- Paperback: 336 pages
- Publisher: Mythic Delirium Books (10 July 2018)
- Language: English
- ISBN-10: 0988912481
- ISBN-13: 978-0988912489
- Product Dimensions: 13.3 x 2.1 x 20.3 cm
- Boxed-product Weight: 399 g
- Average Customer Review: Be the first to review this item
Latchkey: Book Two in the Archivist Wasp Saga Paperback – 10 Jul 2018
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“Latchkey is explosively imaginative. This narrative shimmers with rich characters and a nuanced mythology. Weaving throughout it like a trail of ink is a heartbreaking exploration of trauma and how we engage with the scars left behind by history. Readers will leave this world feeling as if they've drawn new breath.”
—Roshani Chokshi, New York Times–bestselling author of Aru Shah and the End of Time
“Latchkey peels away the layers of its past while pushing its characters into the future, offering the hope that out of the wreckage of old cruelty might come new dreams. Like a ghost caught in a loop, you’ll find yourself drawn in, not to escape until it’s done.”
—Marie Brennan, Hugo Award-nominated author of A Natural History of Dragons
“Like Catchkeep’s harvester knife, Latchkey will cut you up. ... Latchkey leaves other dystopias in the dust wallowing in More-of-the-Same. Kornher-Stace doesn’t do More-of-the-Same; she’s a strictly leave-her-readers-in-palpitations type of writer. Prepare to palpitate, and to read the entire novel in one go.”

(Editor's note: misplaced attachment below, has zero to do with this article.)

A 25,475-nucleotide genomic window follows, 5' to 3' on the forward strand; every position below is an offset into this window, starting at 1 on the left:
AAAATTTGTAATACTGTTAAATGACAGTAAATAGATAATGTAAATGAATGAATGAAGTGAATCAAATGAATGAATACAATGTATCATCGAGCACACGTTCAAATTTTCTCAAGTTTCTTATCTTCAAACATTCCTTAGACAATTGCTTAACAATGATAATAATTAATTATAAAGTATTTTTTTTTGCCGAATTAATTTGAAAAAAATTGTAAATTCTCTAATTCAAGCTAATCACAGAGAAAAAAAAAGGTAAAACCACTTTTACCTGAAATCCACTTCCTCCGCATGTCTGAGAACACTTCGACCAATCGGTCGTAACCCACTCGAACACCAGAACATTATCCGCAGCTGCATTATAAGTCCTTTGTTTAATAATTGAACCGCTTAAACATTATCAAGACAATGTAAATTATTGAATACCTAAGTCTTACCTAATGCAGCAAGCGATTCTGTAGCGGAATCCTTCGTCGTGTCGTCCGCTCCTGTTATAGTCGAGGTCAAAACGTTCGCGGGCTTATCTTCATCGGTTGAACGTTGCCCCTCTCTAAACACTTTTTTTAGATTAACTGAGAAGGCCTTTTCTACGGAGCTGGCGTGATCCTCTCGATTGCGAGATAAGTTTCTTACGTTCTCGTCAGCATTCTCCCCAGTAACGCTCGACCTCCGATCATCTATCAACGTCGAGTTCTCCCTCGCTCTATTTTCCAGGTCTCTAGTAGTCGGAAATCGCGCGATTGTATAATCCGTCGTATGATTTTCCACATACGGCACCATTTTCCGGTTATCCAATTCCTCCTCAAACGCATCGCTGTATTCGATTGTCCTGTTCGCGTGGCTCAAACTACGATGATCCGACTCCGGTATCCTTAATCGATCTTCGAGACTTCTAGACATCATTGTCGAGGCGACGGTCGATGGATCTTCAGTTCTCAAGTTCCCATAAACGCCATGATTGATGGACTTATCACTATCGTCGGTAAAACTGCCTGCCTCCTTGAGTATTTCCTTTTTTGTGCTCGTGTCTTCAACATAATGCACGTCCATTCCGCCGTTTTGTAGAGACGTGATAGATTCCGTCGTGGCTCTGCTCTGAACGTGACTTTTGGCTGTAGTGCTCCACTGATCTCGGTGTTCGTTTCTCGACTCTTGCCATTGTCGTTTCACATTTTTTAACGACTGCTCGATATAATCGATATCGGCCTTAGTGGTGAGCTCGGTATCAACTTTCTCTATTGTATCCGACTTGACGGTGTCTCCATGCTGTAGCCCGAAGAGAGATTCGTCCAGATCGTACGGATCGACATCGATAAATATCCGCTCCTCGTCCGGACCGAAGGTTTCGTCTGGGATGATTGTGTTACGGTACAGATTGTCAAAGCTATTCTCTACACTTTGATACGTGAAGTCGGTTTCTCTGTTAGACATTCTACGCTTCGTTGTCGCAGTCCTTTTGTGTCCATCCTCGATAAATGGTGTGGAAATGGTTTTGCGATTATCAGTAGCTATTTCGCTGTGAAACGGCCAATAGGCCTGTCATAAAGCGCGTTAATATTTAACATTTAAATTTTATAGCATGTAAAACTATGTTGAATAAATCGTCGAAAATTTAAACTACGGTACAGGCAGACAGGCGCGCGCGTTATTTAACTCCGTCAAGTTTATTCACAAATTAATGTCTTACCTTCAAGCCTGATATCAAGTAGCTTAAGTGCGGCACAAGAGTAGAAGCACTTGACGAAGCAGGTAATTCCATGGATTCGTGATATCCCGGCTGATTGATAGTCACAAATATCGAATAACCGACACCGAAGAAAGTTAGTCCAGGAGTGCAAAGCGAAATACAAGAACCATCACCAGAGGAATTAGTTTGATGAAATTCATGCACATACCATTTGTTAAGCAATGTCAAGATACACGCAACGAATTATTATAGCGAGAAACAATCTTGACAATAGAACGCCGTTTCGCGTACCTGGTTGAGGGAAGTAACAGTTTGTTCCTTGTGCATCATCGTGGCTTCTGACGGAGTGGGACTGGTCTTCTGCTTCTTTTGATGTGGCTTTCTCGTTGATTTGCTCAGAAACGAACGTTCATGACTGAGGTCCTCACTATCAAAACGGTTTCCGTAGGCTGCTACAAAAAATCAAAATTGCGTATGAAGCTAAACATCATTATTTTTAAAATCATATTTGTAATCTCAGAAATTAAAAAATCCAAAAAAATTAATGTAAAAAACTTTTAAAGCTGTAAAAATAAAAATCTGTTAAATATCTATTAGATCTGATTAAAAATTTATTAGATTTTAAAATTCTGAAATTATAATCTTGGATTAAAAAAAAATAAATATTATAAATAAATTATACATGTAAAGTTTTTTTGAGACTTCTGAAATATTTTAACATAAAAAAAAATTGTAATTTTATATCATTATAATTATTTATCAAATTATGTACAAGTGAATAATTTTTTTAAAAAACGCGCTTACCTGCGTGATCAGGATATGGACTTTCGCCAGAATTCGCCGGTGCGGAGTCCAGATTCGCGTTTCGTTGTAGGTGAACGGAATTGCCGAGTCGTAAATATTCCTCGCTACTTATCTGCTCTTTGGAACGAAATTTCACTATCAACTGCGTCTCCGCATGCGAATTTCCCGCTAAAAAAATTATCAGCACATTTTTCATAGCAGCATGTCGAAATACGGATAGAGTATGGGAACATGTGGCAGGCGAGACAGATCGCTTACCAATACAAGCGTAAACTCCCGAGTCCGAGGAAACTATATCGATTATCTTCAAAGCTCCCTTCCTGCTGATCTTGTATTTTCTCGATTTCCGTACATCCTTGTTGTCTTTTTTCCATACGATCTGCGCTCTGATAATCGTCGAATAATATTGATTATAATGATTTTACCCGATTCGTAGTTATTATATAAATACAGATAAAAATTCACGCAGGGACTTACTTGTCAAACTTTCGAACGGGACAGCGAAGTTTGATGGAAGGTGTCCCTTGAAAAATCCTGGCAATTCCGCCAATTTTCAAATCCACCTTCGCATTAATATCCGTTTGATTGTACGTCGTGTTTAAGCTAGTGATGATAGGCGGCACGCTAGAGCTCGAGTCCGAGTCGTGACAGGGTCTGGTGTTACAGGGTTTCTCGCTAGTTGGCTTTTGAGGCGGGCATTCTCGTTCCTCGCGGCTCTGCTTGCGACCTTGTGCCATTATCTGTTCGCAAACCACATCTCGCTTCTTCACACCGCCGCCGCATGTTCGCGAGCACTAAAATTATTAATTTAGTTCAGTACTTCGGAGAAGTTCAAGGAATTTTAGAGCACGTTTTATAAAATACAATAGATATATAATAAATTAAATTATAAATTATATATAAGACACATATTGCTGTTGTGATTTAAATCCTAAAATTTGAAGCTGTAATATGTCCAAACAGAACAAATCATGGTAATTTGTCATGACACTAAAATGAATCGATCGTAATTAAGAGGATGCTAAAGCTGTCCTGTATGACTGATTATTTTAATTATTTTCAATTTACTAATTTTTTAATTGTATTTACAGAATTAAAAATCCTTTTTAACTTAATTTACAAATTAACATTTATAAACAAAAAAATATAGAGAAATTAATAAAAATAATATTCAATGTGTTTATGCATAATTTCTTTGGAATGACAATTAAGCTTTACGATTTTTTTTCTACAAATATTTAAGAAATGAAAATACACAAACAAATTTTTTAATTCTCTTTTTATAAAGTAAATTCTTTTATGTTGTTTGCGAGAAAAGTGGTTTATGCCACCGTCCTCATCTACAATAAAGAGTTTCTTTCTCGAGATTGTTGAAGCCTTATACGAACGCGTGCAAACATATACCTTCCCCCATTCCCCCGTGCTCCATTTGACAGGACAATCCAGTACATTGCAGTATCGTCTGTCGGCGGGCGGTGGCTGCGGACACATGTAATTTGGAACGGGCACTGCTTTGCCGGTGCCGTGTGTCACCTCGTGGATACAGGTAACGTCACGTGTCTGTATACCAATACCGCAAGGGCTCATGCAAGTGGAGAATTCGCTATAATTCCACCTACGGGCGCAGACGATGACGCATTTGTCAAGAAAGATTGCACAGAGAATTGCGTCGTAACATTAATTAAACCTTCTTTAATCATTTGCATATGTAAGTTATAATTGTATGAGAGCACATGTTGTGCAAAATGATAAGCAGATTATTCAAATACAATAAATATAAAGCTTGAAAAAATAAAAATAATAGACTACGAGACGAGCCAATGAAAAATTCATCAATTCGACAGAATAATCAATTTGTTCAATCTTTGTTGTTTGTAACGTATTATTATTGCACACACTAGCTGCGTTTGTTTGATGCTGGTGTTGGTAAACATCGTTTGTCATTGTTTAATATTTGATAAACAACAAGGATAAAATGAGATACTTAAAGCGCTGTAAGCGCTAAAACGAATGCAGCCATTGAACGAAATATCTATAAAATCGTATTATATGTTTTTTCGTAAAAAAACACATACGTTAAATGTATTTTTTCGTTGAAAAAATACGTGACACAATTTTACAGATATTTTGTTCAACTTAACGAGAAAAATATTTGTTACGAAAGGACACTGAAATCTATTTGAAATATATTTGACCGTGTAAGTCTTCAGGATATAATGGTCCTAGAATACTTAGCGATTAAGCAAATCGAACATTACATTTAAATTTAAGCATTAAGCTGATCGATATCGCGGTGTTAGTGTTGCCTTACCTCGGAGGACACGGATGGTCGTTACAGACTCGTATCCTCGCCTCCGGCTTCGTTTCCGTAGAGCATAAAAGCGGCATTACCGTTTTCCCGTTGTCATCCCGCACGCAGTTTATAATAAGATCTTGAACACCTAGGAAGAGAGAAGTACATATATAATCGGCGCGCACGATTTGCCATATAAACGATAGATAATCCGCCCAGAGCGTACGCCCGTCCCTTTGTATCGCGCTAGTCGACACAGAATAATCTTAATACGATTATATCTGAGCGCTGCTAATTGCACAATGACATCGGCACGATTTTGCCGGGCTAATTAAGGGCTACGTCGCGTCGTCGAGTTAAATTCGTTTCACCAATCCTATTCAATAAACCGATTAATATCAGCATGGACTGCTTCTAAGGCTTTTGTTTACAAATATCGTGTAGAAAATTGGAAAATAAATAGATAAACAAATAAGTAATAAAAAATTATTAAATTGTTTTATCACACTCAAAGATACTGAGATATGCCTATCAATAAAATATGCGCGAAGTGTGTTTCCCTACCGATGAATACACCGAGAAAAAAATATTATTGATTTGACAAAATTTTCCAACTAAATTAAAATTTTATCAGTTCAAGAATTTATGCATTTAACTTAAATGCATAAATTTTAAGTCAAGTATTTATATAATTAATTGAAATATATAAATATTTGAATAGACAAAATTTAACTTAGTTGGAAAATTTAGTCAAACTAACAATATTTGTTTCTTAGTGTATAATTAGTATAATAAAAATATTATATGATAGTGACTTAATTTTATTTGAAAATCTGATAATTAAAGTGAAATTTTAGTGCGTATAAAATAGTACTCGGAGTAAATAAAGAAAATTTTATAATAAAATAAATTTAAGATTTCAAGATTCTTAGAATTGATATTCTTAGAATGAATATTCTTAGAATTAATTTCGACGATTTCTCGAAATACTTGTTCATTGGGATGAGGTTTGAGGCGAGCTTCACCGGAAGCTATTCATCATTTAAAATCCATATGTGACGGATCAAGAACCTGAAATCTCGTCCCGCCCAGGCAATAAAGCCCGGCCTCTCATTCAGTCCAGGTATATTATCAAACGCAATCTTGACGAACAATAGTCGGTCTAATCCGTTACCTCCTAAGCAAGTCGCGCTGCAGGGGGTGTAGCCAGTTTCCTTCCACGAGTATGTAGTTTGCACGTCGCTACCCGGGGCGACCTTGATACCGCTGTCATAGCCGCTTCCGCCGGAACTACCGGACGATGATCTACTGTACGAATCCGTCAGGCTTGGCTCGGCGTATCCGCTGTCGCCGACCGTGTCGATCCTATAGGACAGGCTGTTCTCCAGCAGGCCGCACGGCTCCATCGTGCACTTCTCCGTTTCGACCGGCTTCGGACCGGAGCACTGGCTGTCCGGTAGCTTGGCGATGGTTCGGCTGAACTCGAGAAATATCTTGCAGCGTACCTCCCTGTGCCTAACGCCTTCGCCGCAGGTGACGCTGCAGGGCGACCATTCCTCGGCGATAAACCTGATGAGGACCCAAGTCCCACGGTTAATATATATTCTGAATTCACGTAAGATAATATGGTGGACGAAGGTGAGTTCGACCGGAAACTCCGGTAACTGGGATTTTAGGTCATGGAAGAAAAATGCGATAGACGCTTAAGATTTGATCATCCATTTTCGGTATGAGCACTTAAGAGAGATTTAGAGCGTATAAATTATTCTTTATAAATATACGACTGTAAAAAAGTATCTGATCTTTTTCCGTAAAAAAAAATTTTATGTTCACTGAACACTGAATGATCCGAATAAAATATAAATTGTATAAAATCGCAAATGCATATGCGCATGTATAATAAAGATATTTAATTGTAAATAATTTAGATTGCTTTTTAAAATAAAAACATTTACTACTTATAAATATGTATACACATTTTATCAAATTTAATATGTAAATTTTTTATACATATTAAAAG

—Ysabeau S. Wilce, Andre Norton Award-winning author of The Flora Trilogy and Prophecies, Libels and Dreams
“Nicole Kornher-Stace’s Latchkey is a completely unique and enthralling story. A blend of fantasy, paranormal and more that defies categorization, I couldn’t put it down.”
—Jennifer Brody, award-winning author of The 13th Continuum
“Latchkey vividly asks so many of the right questions about what memories linger after an apocalypse, for worse and for better. Surreal, beautifully rendered cross-genre action-adventure.”
—Fran Wilde, Andre Norton-winning, Nebula and Hugo-nominated author of Updraft and The Bone Universe Series
“Kornher-Stace has a gift for creating atmosphere, from the familial closeness of Isabel’s small community of former upstarts in the Catchkeep-temple, to the ominous claustrophobia of the tunnels beneath Sweetwater, and into the hectic chaos and turmoil of battle. And underwriting every moment is a core of kindness, of compassion—of choosing a path away from cruelty, even when it’s hard: a core that makes this book, for all its darkness, somehow fundamentally uplifting.”
—Liz Bourke, Locus
“What a great read! This surreal dreamscape of a book delves deeper into the unique world of the Andre Norton Award finalist Archivist Wasp.”
—Beth Cato, author of Breath of Earth
“Spine-tingling ghost encounters and tension sharp as razorwire make this a sequel well worth waiting for.”
—Tiffany Trent, award-winning author of The Unnaturalists
“The sequel to Nicole Kornher-Stace’s Archivist Wasp is a breathless rollercoaster ride through hope, despair, narrow escapes, and a history that refuses to die, built on a bedrock theme of community and friendship. All the characters are individual, convincing, and alive—including the dead ones.”
—Delia Sherman, author of The Evil Wizard Smallbone
“Wildly inventive, saturated with grit and guts and a wistful, calloused ephemerality, this is a book that lands with all the sting and palm-tingling impact of two partners joining hands before facing down impossible odds.”
—Brooke Bolander, Hugo-nominated author of The Only Harmless Great Thing
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Most helpful customer reviews on Amazon.com
It can be rare for a sequel to be as good as the first book, let alone surpass it. And I didn't think Archivist Wasp could be surpassed. But Latchkey managed it.
All in all, these books reminded me a lot of A Canticle for Leibowitz, except with about 1000 times more hope.